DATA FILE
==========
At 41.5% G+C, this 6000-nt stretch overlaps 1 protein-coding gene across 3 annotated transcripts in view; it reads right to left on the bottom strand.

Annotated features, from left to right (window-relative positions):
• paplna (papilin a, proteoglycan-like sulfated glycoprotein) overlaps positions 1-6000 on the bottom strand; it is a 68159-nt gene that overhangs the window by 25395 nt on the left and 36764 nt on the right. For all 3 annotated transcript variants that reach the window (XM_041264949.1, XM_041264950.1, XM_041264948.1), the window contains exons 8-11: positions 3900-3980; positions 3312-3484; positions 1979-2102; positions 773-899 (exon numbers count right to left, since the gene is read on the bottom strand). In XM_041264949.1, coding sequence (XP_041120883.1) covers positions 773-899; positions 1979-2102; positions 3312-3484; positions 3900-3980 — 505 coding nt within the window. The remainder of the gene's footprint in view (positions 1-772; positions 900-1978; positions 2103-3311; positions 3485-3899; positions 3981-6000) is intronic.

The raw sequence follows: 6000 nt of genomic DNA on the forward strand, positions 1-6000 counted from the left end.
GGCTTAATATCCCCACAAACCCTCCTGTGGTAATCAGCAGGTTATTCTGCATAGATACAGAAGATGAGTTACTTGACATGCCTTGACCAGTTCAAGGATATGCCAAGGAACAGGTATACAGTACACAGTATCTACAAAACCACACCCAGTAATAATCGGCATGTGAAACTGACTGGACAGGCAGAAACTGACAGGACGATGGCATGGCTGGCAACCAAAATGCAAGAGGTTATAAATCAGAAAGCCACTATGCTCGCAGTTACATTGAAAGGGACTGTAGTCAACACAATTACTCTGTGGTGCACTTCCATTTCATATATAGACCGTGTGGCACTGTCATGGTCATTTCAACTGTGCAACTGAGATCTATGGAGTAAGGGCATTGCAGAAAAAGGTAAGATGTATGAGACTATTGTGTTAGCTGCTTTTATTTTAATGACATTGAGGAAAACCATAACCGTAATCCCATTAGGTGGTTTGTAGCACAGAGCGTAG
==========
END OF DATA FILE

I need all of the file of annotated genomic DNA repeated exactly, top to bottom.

At 41.5% G+C, this 6000-nt stretch overlaps 1 protein-coding gene across 3 annotated transcripts in view; it reads right to left on the bottom strand.

Annotated features, from left to right (window-relative positions):
• paplna (papilin a, proteoglycan-like sulfated glycoprotein) overlaps positions 1-6000 on the bottom strand; it is a 68159-nt gene that overhangs the window by 25395 nt on the left and 36764 nt on the right. For all 3 annotated transcript variants that reach the window (XM_041264949.1, XM_041264950.1, XM_041264948.1), the window contains exons 8-11: positions 3900-3980; positions 3312-3484; positions 1979-2102; positions 773-899 (exon numbers count right to left, since the gene is read on the bottom strand). In XM_041264949.1, coding sequence (XP_041120883.1) covers positions 773-899; positions 1979-2102; positions 3312-3484; positions 3900-3980 — 505 coding nt within the window. The remainder of the gene's footprint in view (positions 1-772; positions 900-1978; positions 2103-3311; positions 3485-3899; positions 3981-6000) is intronic.

The raw sequence follows: 6000 nt of genomic DNA on the forward strand, positions 1-6000 counted from the left end.
GGCTTAATATCCCCACAAACCCTCCTGTGGTAATCAGCAGGTTATTCTGCATAGATACAGAAGATGAGTTACTTGACATGCCTTGACCAGTTCAAGGATATGCCAAGGAACAGGTATACAGTACACAGTATCTACAAAACCACACCCAGTAATAATCGGCATGTGAAACTGACTGGACAGGCAGAAACTGACAGGACGATGGCATGGCTGGCAACCAAAATGCAAGAGGTTATAAATCAGAAAGCCACTATGCTCGCAGTTACATTGAAAGGGACTGTAGTCAACACAATTACTCTGTGGTGCACTTCCATTTCATATATAGACCGTGTGGCACTGTCATGGTCATTTCAACTGTGCAACTGAGATCTATGGAGTAAGGGCATTGCAGAAAAAGGTAAGATGTATGAGACTATTGTGTTAGCTGCTTTTATTTTAATGACATTGAGGAAAACCATAACCGTAATCCCATTAGGTGGTTTGTAGCACAGAGCGTAG